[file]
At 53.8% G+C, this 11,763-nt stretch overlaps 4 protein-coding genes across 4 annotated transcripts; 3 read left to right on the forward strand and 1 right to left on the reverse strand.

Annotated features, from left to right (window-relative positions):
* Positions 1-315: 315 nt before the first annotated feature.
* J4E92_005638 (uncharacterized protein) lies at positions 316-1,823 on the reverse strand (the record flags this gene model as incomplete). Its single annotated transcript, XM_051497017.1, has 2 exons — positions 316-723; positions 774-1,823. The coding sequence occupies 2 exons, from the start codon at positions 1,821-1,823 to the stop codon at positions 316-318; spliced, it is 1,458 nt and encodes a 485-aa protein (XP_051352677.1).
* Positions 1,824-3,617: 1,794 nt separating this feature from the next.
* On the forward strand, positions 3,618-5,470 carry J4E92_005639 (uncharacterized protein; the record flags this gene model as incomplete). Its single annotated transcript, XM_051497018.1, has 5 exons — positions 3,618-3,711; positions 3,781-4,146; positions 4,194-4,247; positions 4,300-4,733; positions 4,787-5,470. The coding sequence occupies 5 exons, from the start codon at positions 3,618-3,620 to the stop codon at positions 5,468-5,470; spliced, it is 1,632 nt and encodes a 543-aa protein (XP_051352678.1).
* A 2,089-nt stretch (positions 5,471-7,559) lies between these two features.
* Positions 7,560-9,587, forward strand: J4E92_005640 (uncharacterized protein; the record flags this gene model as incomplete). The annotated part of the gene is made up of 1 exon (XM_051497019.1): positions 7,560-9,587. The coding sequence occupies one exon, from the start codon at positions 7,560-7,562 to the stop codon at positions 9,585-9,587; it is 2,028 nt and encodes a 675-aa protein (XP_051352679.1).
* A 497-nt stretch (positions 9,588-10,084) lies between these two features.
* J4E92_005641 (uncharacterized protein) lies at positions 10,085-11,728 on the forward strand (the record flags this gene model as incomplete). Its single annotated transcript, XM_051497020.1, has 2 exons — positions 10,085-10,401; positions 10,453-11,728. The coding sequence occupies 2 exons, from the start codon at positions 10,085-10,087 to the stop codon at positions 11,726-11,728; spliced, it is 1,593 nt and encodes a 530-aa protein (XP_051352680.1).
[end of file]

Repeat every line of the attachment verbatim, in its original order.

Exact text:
At 53.8% G+C, this 11,763-nt stretch overlaps 4 protein-coding genes across 4 annotated transcripts; 3 read left to right on the forward strand and 1 right to left on the reverse strand.

Annotated features, from left to right (window-relative positions):
* Positions 1-315: 315 nt before the first annotated feature.
* J4E92_005638 (uncharacterized protein) lies at positions 316-1,823 on the reverse strand (the record flags this gene model as incomplete). Its single annotated transcript, XM_051497017.1, has 2 exons — positions 316-723; positions 774-1,823. The coding sequence occupies 2 exons, from the start codon at positions 1,821-1,823 to the stop codon at positions 316-318; spliced, it is 1,458 nt and encodes a 485-aa protein (XP_051352677.1).
* Positions 1,824-3,617: 1,794 nt separating this feature from the next.
* On the forward strand, positions 3,618-5,470 carry J4E92_005639 (uncharacterized protein; the record flags this gene model as incomplete). Its single annotated transcript, XM_051497018.1, has 5 exons — positions 3,618-3,711; positions 3,781-4,146; positions 4,194-4,247; positions 4,300-4,733; positions 4,787-5,470. The coding sequence occupies 5 exons, from the start codon at positions 3,618-3,620 to the stop codon at positions 5,468-5,470; spliced, it is 1,632 nt and encodes a 543-aa protein (XP_051352678.1).
* A 2,089-nt stretch (positions 5,471-7,559) lies between these two features.
* Positions 7,560-9,587, forward strand: J4E92_005640 (uncharacterized protein; the record flags this gene model as incomplete). The annotated part of the gene is made up of 1 exon (XM_051497019.1): positions 7,560-9,587. The coding sequence occupies one exon, from the start codon at positions 7,560-7,562 to the stop codon at positions 9,585-9,587; it is 2,028 nt and encodes a 675-aa protein (XP_051352679.1).
* A 497-nt stretch (positions 9,588-10,084) lies between these two features.
* J4E92_005641 (uncharacterized protein) lies at positions 10,085-11,728 on the forward strand (the record flags this gene model as incomplete). Its single annotated transcript, XM_051497020.1, has 2 exons — positions 10,085-10,401; positions 10,453-11,728. The coding sequence occupies 2 exons, from the start codon at positions 10,085-10,087 to the stop codon at positions 11,726-11,728; spliced, it is 1,593 nt and encodes a 530-aa protein (XP_051352680.1).